A major retrospective of Edward Steichen’s photography at Paris’ Jeu de Paume is a chance to see one of the most prolific and influential photographers of the 20th century. Surprisingly this is the first time such a large collection of his work has been shown in Europe.
Born in Luxembourg, Steichen (1879-1973) co-founded the Photo Secession group with Alfred Stieglitz. Although he first received attention as a romantic pictorialist he quickly changed to his signature modernist style. His photography ranged from portraits to nudes to fashion to editorial illustration. Steichen in the twenties was one of the top photographers for Vogue and Vanity Fair. He was the director of the photography department at MoMA, where he organized the historic “Family of Man” exhibition, which is considered by many as one of the most influential photography exhibitions of all times.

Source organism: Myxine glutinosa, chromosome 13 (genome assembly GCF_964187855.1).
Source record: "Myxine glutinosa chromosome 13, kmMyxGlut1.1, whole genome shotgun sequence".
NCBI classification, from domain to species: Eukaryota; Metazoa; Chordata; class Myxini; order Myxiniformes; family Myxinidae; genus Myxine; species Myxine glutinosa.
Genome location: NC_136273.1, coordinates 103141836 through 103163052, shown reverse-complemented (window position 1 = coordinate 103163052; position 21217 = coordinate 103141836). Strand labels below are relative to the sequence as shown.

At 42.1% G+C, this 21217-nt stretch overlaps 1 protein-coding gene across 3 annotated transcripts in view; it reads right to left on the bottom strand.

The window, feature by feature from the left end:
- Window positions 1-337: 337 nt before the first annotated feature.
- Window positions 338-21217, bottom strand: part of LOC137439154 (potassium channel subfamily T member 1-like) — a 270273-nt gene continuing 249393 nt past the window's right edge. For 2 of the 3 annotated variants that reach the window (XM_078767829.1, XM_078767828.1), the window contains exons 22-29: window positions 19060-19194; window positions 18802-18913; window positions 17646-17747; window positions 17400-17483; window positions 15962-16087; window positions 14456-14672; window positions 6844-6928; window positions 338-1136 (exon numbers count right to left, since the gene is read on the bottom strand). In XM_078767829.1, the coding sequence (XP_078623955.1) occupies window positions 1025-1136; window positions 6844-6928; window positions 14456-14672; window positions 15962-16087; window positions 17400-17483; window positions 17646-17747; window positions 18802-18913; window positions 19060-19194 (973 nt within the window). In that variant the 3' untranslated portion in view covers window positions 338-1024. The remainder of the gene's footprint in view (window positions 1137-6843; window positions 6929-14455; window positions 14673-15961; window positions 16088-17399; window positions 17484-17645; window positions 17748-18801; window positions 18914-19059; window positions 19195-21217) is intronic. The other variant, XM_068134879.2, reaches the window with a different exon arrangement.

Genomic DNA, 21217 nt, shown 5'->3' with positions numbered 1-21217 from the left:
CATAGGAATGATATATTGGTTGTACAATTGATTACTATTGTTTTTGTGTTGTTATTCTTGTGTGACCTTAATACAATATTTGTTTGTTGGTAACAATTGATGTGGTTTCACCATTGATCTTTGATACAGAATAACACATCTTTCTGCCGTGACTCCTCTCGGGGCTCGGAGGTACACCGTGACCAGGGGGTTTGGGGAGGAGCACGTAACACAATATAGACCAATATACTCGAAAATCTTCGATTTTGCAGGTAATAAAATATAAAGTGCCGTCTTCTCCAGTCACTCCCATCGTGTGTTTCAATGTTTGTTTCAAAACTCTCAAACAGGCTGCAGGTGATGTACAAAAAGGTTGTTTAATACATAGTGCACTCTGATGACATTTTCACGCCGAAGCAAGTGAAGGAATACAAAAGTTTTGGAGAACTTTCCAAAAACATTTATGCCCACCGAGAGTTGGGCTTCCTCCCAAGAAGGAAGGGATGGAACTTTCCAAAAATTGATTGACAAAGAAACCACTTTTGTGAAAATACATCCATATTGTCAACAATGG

Steichen’s career had its share of controversy. Stieglitz was reportedly shocked at Steichens embrace of glamour and fashion while his pictoirialist friends felt betrayed by his abrupt change in style. Some critics saw the “Family of Man” exhibition as pandering to sentimentalism. A newer view sees him as a kind of “renaissance” photographer able to effectively span the aesthetics of both commercial and fine art.
This exhibition is the first major European retrospective of his work. Thanks to loans form both American and European collections bringing together 400 vintage prints it will be a unique opportunity to revisit one America’s major photographers.
Photo caption: Greta Garbo, 1928, Courtesy LaSalle Bank Photography Collection. Lasalle Bank and ABN, AMRO Chicago, copyright 1928, Conde Nast Publication